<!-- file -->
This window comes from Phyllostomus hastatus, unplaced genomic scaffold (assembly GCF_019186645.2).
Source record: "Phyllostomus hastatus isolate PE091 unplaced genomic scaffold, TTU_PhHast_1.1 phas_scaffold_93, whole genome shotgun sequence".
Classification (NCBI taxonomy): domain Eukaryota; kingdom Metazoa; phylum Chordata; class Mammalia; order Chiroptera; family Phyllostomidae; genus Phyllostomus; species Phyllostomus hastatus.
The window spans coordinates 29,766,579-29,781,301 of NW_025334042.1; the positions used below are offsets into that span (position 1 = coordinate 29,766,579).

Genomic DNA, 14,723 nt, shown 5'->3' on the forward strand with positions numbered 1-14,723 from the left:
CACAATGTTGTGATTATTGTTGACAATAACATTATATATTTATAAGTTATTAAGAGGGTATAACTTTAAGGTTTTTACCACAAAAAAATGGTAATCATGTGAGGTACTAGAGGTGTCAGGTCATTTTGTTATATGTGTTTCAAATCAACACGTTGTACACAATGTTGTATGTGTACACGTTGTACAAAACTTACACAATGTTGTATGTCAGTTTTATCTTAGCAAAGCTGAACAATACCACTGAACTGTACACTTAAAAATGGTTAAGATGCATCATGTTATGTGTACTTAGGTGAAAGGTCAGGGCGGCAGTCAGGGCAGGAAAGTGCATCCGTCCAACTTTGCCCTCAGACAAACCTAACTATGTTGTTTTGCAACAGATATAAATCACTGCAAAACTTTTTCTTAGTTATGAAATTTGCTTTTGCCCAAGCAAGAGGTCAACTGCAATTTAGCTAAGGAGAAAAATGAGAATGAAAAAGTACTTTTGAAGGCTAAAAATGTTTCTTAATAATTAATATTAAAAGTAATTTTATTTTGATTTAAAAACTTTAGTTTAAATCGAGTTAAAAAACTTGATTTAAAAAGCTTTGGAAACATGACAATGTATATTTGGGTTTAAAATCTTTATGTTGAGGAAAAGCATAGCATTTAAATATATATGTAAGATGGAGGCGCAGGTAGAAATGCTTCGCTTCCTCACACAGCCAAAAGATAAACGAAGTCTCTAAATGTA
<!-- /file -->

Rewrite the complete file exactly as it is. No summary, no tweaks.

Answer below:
This window comes from Phyllostomus hastatus, unplaced genomic scaffold (assembly GCF_019186645.2).
Source record: "Phyllostomus hastatus isolate PE091 unplaced genomic scaffold, TTU_PhHast_1.1 phas_scaffold_93, whole genome shotgun sequence".
Classification (NCBI taxonomy): domain Eukaryota; kingdom Metazoa; phylum Chordata; class Mammalia; order Chiroptera; family Phyllostomidae; genus Phyllostomus; species Phyllostomus hastatus.
The window spans coordinates 29,766,579-29,781,301 of NW_025334042.1; the positions used below are offsets into that span (position 1 = coordinate 29,766,579).

Genomic DNA, 14,723 nt, shown 5'->3' on the forward strand with positions numbered 1-14,723 from the left:
CACAATGTTGTGATTATTGTTGACAATAACATTATATATTTATAAGTTATTAAGAGGGTATAACTTTAAGGTTTTTACCACAAAAAAATGGTAATCATGTGAGGTACTAGAGGTGTCAGGTCATTTTGTTATATGTGTTTCAAATCAACACGTTGTACACAATGTTGTATGTGTACACGTTGTACAAAACTTACACAATGTTGTATGTCAGTTTTATCTTAGCAAAGCTGAACAATACCACTGAACTGTACACTTAAAAATGGTTAAGATGCATCATGTTATGTGTACTTAGGTGAAAGGTCAGGGCGGCAGTCAGGGCAGGAAAGTGCATCCGTCCAACTTTGCCCTCAGACAAACCTAACTATGTTGTTTTGCAACAGATATAAATCACTGCAAAACTTTTTCTTAGTTATGAAATTTGCTTTTGCCCAAGCAAGAGGTCAACTGCAATTTAGCTAAGGAGAAAAATGAGAATGAAAAAGTACTTTTGAAGGCTAAAAATGTTTCTTAATAATTAATATTAAAAGTAATTTTATTTTGATTTAAAAACTTTAGTTTAAATCGAGTTAAAAAACTTGATTTAAAAAGCTTTGGAAACATGACAATGTATATTTGGGTTTAAAATCTTTATGTTGAGGAAAAGCATAGCATTTAAATATATATGTAAGATGGAGGCGCAGGTAGAAATGCTTCGCTTCCTCACACAGCCAAAAGATAAACGAAGTCTCTAAATGTA